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In 2006, Carleton’s Centre for European Studies was selected by the European Commission as a European Union Centre of Excellence (EUCE) and as Network Coordinator for all of the Canadian EUCEs. Between 2006 and 2016, the EUCE received support from the European Union under its EU Centres of Excellence (EUCE) program to support its activities. Carleton University also has provided generous support for the project.

The EUCE focused its activities on outreach to defined constituencies external to the university; intensified cooperation with professional schools and their students within the university; promotion of the first-hand student experience in the EU; and expansion of contacts between Canadian scholars and European partners. The EUCE’s external outreach addressed the policy and business communities, non-governmental organizations (NGOs), high school students and teachers, and broader civil society. Specially-designed outreach vehicles were created for those audiences, including focused policy workshops, policy briefs, multimedia, and specialized lectures; and for high school students and teachers outreach included a teachers’ workshop, lesson plans, and in-class sessions. Web-based delivery techniques (webinars, videorecordings, videolinks, podcasts) and effective media outreach were used as cost effective tools to reach an expanded geographic audience as well. An intensified use of wider range of social media allowed EUCE to engage youth effectively.

The EU-focused academic programs were reinforced at all levels (Bachelor, Master, Ph.D.), but with a strong emphasis on students and faculty in professional schools by offering new courses, adding EU material to existing courses, supporting visits by European scholars, and reaching out to regional universities and colleges. European visitors participated in teaching and in virtual and on-site outreach events. Enhanced linkages with European partners, especially EU-funded programs, as well as with other EU Centers abroad, enabled the EUCE to deliver deeper expertise in its outreach and teaching programs. The EUCE also provided grants for graduate students to conduct research in the EU and to participate in the EU Study Tour and Internship program.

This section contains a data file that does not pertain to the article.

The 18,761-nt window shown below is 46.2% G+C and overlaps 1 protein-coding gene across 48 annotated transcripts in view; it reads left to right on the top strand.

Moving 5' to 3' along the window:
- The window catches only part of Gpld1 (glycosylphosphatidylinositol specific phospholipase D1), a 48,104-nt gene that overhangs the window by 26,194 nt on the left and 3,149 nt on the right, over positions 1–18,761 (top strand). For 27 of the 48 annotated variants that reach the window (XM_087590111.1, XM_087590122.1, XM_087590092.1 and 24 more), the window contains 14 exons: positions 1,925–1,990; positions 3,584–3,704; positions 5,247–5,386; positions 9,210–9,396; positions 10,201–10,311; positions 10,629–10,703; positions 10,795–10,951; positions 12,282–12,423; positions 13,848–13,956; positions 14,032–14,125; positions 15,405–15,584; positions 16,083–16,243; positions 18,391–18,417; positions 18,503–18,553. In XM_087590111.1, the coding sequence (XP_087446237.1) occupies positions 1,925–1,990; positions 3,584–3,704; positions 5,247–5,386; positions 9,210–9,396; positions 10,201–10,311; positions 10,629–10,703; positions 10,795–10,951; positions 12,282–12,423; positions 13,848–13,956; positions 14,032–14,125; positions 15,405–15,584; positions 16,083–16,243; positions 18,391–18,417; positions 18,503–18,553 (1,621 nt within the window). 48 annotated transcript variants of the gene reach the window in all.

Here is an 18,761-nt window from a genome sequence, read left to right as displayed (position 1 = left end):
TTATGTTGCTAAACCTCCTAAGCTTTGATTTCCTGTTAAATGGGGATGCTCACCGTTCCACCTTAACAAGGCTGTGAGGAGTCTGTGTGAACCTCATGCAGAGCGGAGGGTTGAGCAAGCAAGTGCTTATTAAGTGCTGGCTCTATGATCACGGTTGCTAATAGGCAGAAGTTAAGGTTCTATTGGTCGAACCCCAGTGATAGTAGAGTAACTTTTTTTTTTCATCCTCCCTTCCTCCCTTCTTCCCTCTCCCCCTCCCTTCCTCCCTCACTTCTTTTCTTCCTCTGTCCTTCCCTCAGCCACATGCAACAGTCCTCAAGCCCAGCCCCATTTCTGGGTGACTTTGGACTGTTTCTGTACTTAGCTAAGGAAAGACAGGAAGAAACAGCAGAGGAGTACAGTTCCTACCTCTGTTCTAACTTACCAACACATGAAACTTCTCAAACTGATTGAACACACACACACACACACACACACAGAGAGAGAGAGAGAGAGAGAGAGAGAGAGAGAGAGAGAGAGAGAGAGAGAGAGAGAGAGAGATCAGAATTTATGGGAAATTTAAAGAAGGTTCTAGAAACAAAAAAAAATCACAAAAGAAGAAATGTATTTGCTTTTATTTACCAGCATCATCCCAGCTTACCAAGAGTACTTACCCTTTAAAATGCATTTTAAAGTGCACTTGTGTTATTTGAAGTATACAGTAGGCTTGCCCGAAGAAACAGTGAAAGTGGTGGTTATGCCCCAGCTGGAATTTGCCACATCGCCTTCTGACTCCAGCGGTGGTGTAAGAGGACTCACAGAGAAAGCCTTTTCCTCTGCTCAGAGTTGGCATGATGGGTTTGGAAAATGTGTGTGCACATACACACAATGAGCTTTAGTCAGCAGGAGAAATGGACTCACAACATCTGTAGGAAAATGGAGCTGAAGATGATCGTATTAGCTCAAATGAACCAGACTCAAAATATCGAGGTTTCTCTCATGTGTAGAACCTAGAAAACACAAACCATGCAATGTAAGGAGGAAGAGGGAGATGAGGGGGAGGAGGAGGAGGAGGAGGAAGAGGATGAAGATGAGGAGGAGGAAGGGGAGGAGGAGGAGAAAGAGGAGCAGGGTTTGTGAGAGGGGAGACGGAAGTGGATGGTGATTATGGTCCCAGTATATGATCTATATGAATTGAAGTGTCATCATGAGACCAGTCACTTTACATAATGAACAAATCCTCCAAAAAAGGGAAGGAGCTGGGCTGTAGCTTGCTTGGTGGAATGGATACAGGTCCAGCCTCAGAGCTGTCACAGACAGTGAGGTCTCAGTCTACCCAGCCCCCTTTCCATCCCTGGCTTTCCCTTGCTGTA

The EUCE’s research activities for the years 2013-2016 revolved around four European Research Nodes (ERNs). Each ERN brought together faculty and students whose work had a thematic link to the ERN.

ERN 1: The EU as Global Actor and EU-Canada Relations (ERN Coordinators: Joan DeBardeleben and David Long)

ERN 2: Citizenship and Social Integration: Between National and Transnational Society (ERN Coordinators: Martin Geiger and Achim Hurrelmann)

ERN 3: Innovation in Environmental Policy in Europe and Canada (ERN Coordinator: Inger Weibust)

ERN 4: The Political Economy of European Integration: Regional and Economic Dimensions (ERN Coordinator: Crina Viju)

For more information about ERNs click here.

In November 2016, with the termination of the EU-supported EUCE program, EUCE Carleton completed its activities. However, from September 2016, the Centre for European Studies at Carleton University has been able to continue an active program of EU-related outreach, educational, and research activities through it newly-funded Jean Monnet EU Centre of Excellence.